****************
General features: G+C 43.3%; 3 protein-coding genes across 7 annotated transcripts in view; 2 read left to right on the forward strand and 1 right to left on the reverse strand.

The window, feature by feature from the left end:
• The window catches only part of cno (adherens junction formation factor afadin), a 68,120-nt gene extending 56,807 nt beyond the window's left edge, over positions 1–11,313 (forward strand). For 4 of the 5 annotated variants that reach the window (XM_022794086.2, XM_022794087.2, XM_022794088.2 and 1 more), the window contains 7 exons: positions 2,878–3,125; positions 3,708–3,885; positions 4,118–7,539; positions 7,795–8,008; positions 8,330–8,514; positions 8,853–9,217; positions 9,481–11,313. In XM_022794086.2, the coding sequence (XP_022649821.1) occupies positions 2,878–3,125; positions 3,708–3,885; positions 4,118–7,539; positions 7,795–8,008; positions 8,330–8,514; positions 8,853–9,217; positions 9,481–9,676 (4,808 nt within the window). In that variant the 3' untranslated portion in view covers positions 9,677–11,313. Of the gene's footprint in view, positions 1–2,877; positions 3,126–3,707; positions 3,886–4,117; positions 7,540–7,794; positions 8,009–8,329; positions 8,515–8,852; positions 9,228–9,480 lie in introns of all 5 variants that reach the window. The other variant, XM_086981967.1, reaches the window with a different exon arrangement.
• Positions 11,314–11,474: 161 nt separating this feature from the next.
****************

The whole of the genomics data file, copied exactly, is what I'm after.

General features: G+C 43.3%; 3 protein-coding genes across 7 annotated transcripts in view; 2 read left to right on the forward strand and 1 right to left on the reverse strand.

The window, feature by feature from the left end:
• The window catches only part of cno (adherens junction formation factor afadin), a 68,120-nt gene extending 56,807 nt beyond the window's left edge, over positions 1–11,313 (forward strand). For 4 of the 5 annotated variants that reach the window (XM_022794086.2, XM_022794087.2, XM_022794088.2 and 1 more), the window contains 7 exons: positions 2,878–3,125; positions 3,708–3,885; positions 4,118–7,539; positions 7,795–8,008; positions 8,330–8,514; positions 8,853–9,217; positions 9,481–11,313. In XM_022794086.2, the coding sequence (XP_022649821.1) occupies positions 2,878–3,125; positions 3,708–3,885; positions 4,118–7,539; positions 7,795–8,008; positions 8,330–8,514; positions 8,853–9,217; positions 9,481–9,676 (4,808 nt within the window). In that variant the 3' untranslated portion in view covers positions 9,677–11,313. Of the gene's footprint in view, positions 1–2,877; positions 3,126–3,707; positions 3,886–4,117; positions 7,540–7,794; positions 8,009–8,329; positions 8,515–8,852; positions 9,228–9,480 lie in introns of all 5 variants that reach the window. The other variant, XM_086981967.1, reaches the window with a different exon arrangement.
• Positions 11,314–11,474: 161 nt separating this feature from the next.